Amidst the ongoing noise about cryptocurrencies, it is often difficult to choose what really matters. This month, however, if all goes according to plan, the power-hungry digital sector will undergo its biggest shake-up in years.
Ethereum, the world’s second largest cryptocurrency, is expected to begin a technology change tomorrow that, once completed, should see its carbon emissions plummet by 99%.
The rapid growth of cryptocurrencies in recent years has been staggering. Unfortunately, it has also been its contribution to climate change, due to the enormous amount of electricity used by the computers that manage the buying and selling of cryptocurrencies.
Take, for example, the world’s largest cryptocurrency, Bitcoin. At a time when the world is desperately trying to reduce energy consumption, Bitcoin uses more energy each year than mid-sized nations like Argentina. If the Ethereum switch is successful, Bitcoin and other cryptocurrencies will be under immense pressure to deal with this issue.
Why are cryptocurrencies so polluting?
Cryptocurrencies are digital currency systems where people make direct online payments to each other.
Unlike traditional currencies, cryptocurrencies are not managed from one place, such as a central bank. Instead, they are managed by a “blockchain”: a decentralized global network of high-powered computers. These computers are known as “miners”.
The Reserve Bank of Australia provides this simple explanation of how it all works (edited for brevity):
Suppose Alice wants to transfer a unit of cryptocurrency to Bob. Alice initiates the transaction by sending an electronic message containing her instructions to the network, where all users can see the message.
The transaction meets a group of other recent transactions waiting to be compiled into a block (or group) of the most recent transactions. The information in the block is converted into a cryptographic code, and miners compete to solve the code and add the new transaction block to the blockchain.
Once a miner successfully solves the code, other network users verify the solution and agree that it is valid. The new transaction block is added to the end of the blockchain and Alice’s transaction is confirmed.
This process, used by most cryptocurrencies, is called “proof-of-work mining.” The central feature of the design is the use of calculations that require a lot of computer time and large amounts of electricity to perform.
Bitcoin alone consumes about 150 terawatt-hours of electricity each year. Producing that energy emits about 65 million tons of carbon dioxide into the atmosphere annually, about the same emissions as Greece.
Research suggests that Bitcoin last year produced emissions responsible for around 19,000 future deaths.
The proof-of-work approach intentionally wastes energy. The data on a blockchain has no inherent meaning. Its sole purpose is to record difficult but meaningless calculations that provide a basis for allocating new cryptocurrencies.
Cryptocurrency proponents have offered a variety of excuses for monstrous power consumption, but none stand up to scrutiny.
Some, for example, seek to justify the carbon footprint of cryptocurrencies by saying that some miners use renewable energy. That may be true, but in doing so they may displace other potential energy users, some of whom will have to use coal or gas-based power.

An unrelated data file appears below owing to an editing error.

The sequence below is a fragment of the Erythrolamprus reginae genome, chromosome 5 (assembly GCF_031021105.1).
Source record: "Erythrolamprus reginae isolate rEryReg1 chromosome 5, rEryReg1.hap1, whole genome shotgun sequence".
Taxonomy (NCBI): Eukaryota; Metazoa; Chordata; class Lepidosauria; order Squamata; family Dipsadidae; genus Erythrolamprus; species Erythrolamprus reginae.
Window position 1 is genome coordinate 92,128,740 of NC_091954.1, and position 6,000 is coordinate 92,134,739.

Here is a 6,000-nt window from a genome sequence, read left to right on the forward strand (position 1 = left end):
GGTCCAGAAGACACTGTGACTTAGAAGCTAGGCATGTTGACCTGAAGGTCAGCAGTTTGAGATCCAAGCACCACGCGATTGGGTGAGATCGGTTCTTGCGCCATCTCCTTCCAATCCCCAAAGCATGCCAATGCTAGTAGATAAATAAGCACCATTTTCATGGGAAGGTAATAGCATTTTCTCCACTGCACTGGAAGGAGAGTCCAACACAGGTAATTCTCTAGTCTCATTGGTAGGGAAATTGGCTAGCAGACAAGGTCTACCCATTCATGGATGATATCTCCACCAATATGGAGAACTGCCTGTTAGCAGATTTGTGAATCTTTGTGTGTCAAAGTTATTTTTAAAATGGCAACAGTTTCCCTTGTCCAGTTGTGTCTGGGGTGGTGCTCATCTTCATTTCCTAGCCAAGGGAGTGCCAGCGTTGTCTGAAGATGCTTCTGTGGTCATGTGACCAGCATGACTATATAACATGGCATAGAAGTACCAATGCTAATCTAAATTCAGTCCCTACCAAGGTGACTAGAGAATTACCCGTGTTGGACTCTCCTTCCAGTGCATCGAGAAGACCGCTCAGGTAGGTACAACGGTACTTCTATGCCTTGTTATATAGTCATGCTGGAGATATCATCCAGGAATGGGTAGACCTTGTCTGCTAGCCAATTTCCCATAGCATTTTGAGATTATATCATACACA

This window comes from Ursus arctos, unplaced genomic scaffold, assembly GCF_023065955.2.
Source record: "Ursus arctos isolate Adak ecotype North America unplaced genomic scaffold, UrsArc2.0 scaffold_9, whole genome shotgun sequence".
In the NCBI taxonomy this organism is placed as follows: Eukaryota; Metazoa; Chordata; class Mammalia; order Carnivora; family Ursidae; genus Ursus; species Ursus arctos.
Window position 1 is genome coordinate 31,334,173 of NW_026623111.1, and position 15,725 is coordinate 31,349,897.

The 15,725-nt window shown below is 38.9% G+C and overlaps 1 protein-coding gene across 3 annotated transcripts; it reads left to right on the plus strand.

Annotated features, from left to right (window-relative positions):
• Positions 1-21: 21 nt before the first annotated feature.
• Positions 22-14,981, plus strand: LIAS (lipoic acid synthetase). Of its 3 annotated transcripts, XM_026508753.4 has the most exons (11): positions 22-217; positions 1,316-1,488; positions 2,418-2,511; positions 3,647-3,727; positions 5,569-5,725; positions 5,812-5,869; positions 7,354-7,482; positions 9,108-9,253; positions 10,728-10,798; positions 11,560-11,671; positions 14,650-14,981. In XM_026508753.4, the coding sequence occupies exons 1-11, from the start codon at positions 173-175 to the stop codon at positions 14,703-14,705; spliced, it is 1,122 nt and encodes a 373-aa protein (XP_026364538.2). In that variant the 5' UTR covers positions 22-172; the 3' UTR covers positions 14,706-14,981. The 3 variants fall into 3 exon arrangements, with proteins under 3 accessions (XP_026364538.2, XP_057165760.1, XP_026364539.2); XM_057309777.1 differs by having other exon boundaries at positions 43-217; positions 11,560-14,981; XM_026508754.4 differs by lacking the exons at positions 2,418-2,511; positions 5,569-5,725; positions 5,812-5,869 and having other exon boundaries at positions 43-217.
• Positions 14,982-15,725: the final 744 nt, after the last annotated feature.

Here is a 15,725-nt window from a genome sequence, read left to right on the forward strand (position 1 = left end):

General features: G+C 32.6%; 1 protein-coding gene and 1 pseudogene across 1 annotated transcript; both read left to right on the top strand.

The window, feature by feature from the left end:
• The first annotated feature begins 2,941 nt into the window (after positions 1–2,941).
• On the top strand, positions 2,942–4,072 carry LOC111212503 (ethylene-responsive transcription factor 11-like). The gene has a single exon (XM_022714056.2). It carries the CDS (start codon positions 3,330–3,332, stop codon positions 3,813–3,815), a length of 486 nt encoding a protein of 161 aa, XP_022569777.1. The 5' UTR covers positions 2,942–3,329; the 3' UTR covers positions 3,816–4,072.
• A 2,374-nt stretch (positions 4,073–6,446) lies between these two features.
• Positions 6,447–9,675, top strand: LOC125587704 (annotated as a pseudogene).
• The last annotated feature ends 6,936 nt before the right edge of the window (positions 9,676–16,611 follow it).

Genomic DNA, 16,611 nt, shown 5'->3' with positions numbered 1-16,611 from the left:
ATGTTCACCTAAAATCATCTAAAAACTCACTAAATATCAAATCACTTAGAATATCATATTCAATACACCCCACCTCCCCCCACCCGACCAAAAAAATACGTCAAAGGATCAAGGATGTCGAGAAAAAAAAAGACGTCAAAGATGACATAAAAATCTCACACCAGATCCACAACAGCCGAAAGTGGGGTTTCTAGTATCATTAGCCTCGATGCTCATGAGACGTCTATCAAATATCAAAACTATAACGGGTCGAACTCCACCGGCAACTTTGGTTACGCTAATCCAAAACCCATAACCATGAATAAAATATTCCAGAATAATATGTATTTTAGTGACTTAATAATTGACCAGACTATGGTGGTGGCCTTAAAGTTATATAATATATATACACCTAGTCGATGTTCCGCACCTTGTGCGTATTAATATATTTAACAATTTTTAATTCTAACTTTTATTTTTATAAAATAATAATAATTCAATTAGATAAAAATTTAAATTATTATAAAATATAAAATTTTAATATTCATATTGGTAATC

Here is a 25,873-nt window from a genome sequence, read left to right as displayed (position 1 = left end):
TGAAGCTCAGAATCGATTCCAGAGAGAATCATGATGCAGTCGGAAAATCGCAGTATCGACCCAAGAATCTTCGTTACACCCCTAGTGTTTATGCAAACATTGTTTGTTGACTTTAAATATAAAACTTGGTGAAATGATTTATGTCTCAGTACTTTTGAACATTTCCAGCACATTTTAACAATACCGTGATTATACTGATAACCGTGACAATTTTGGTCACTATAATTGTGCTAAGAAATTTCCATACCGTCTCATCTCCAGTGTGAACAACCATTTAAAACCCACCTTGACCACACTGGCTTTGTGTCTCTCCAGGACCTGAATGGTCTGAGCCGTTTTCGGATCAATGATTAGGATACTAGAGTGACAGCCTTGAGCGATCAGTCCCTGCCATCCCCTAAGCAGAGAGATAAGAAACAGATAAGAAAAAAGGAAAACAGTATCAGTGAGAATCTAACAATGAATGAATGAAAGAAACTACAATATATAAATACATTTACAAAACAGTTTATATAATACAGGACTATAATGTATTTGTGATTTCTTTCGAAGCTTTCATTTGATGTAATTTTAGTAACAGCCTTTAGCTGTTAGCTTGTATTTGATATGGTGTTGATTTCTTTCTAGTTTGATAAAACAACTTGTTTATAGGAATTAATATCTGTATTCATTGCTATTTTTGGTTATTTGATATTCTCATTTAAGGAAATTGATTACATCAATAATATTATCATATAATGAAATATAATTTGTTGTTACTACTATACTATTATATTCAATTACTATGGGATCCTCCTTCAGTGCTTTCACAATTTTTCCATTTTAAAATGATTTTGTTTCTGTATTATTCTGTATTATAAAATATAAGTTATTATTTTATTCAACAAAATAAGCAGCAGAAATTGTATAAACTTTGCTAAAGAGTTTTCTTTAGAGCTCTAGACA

But now the most successful of Bitcoin’s rivals, Ethereum, is changing course. This month he promises to switch his computer technology to something far less polluting.
Read more: Ethereum: The transformation that could see it overtake bitcoin
what is the switch about
The Ethereum project involves abandoning the “proof of work” model for a new one called “proof of stake”.
Under this model, crypto transactions are validated by users, who stake substantial amounts of blockchain tokens (in this case, Ethereum coins) as collateral. If users act dishonestly, they lose their participation.
Importantly, it will mean that the vast network of supercomputers currently used to verify transactions will no longer be needed, because users themselves are doing the verification, a relatively easy task. The removal of computer “miners” will lead to an estimated 99% drop in Ethereum’s electricity usage.
Some smaller cryptocurrencies, such as the Ada coin traded on the Cardano platform, use “proof of stake” but this has been limited to margins to date.
For the past year, Ethereum has been running the new model on experimental blockchains. But this month, the model will merge with the main platform.
There is no place for cryptocurrencies to hide
So what does all this mean? The Ethereum experiment could fail if, for example, some interested parties find ways to manipulate the system. But if the switch is successful, Bitcoin and other cryptocurrencies will be under pressure to abandon the proof-of-work model or shut down.
This pressure has already started. Last year, Tesla founder Elon Musk announced that his company would no longer accept Bitcoin payment for its electric cars, due to the currency’s carbon footprint.
The New York state legislature passed a bill in June to ban some Bitcoin operations that use carbon-based energy. (However, the decision requires the New York Governor’s signature and can be vetoed.)
And in March this year, the European Parliament voted on a proposal to ban the proof-of-work model. The proposal was defeated. But as Europe heads into the colder months and grapples with an energy crisis triggered by sanctions on Russian gas supplies, energy-hungry cryptocurrencies will continue to be in the line of fire.
One thing is clear: as the need to reduce global emissions becomes ever more pressing, cryptocurrencies will run out of excuses for their egregious energy use.
Read More: Tesla’s Bitcoin Turnaround Is a Warning to Climate-Ignoring Cryptocurrencies